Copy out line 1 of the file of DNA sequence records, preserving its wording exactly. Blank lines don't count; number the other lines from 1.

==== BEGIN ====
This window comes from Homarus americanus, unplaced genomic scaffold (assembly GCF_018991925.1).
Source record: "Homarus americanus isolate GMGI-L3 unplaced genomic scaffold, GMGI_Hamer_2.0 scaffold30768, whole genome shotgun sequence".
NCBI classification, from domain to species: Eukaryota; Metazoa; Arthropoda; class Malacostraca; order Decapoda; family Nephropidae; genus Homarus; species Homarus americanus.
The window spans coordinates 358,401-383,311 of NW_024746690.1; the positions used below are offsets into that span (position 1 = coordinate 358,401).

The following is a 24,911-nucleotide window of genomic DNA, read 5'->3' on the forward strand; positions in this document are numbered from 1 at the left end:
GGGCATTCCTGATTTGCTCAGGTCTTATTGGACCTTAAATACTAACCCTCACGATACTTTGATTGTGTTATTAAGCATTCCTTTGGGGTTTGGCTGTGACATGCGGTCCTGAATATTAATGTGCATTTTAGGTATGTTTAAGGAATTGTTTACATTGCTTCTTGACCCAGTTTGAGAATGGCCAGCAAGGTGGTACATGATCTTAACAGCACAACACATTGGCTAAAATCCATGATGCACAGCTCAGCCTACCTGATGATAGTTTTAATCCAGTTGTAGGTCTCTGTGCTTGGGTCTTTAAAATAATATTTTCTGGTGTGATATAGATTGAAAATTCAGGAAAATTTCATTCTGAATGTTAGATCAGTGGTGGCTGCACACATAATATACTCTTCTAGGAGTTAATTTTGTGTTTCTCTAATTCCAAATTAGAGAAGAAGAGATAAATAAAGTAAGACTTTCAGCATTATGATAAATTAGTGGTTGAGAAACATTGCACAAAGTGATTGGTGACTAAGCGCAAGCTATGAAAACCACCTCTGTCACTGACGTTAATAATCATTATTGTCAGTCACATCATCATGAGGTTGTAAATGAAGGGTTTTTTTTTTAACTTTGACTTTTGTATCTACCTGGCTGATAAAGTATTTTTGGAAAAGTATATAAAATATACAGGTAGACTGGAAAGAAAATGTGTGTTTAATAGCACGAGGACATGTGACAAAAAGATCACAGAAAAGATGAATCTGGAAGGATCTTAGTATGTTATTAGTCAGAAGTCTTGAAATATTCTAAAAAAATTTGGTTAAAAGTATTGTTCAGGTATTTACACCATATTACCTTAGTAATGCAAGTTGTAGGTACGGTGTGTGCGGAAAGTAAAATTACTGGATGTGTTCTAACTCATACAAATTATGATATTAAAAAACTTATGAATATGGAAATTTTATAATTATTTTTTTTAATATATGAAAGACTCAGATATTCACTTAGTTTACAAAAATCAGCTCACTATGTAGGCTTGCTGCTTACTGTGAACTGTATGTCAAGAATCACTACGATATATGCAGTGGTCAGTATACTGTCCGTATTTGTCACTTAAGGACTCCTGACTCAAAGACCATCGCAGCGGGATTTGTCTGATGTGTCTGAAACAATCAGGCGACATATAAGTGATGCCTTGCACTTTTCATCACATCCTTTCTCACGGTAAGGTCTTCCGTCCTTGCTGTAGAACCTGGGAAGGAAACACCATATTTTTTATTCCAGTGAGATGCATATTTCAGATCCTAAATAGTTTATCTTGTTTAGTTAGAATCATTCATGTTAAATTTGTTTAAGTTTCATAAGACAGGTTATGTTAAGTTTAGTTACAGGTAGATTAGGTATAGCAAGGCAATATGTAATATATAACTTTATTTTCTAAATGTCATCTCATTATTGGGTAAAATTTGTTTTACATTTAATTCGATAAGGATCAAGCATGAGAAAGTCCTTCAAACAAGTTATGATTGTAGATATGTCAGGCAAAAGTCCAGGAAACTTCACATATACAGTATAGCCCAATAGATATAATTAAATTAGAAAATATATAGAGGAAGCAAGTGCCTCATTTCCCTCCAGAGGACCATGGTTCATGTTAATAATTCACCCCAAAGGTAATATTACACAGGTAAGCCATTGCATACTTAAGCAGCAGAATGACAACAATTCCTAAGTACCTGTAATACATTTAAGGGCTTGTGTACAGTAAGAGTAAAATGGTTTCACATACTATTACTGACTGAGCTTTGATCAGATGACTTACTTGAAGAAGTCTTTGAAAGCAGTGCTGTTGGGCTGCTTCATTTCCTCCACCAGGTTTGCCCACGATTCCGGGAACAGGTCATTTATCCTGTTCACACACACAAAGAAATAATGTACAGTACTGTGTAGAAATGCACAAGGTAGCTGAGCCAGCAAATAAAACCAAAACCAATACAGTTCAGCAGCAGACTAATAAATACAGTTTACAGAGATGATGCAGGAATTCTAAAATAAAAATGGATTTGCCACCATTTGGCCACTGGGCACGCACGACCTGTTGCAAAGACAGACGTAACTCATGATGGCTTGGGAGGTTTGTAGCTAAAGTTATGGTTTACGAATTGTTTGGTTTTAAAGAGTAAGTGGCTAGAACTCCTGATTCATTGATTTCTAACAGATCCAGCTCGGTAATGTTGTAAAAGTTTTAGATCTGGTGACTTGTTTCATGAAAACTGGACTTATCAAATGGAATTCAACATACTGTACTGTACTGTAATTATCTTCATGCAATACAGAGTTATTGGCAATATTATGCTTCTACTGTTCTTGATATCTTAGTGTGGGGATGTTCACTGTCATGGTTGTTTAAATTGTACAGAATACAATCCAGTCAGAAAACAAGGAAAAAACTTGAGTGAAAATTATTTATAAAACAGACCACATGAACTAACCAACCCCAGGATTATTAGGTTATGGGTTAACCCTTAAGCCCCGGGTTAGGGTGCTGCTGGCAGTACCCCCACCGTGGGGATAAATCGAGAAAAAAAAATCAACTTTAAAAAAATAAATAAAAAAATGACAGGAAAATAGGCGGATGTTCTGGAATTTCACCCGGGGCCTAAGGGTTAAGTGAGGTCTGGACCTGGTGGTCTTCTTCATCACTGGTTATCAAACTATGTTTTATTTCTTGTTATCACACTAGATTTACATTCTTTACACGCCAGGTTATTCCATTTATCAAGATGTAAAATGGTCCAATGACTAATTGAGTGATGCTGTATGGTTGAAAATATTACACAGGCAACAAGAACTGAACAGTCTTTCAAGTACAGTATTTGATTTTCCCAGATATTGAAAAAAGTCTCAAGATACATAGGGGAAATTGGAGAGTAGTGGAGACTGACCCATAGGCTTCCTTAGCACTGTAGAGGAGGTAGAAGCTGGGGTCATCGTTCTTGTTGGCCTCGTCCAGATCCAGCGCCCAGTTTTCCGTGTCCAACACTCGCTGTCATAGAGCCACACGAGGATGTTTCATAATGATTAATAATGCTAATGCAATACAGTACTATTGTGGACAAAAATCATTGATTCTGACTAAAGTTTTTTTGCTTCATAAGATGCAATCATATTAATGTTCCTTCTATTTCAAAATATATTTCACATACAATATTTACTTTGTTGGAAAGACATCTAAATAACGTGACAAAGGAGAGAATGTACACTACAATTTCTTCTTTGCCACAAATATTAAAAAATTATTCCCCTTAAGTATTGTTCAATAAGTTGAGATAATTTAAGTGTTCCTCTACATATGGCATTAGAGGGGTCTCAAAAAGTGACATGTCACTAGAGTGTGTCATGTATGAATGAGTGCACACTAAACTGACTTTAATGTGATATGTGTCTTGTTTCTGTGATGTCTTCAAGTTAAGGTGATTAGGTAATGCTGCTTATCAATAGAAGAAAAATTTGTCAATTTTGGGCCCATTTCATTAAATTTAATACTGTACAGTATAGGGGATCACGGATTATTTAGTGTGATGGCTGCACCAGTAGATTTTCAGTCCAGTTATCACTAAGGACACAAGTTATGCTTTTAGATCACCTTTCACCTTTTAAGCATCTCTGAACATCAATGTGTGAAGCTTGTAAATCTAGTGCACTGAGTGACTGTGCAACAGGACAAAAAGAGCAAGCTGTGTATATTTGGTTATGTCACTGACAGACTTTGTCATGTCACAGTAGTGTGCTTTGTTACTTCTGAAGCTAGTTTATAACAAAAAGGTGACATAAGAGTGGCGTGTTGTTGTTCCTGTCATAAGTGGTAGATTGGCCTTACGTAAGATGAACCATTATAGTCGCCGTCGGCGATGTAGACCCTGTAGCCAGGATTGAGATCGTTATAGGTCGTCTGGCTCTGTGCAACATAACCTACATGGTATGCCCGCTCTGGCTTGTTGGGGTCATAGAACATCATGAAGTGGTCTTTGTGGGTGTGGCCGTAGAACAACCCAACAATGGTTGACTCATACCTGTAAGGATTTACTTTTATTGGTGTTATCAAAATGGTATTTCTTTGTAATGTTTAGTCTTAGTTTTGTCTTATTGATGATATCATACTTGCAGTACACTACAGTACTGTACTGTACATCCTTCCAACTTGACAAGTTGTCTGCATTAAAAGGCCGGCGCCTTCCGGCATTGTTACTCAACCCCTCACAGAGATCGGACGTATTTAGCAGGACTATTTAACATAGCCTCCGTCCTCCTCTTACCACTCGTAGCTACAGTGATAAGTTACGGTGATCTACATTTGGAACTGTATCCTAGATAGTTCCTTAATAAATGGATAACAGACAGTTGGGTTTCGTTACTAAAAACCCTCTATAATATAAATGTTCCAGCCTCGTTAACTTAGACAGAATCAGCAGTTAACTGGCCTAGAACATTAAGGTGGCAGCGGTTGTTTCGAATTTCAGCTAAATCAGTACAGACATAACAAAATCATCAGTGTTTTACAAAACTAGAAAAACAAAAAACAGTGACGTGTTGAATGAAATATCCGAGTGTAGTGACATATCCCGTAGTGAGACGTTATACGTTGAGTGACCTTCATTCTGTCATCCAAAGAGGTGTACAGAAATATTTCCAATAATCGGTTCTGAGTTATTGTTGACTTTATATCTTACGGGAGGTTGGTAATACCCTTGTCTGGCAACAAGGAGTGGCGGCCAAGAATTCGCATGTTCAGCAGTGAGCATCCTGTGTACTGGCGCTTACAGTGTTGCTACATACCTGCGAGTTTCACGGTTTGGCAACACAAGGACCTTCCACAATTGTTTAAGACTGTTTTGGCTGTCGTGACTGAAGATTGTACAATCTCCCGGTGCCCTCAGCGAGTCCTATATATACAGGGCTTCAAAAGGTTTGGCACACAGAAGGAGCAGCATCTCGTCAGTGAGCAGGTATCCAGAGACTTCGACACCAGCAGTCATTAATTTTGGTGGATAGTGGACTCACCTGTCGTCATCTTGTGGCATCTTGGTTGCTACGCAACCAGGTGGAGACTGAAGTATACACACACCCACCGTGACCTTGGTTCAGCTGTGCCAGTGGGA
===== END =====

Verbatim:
This window comes from Homarus americanus, unplaced genomic scaffold (assembly GCF_018991925.1).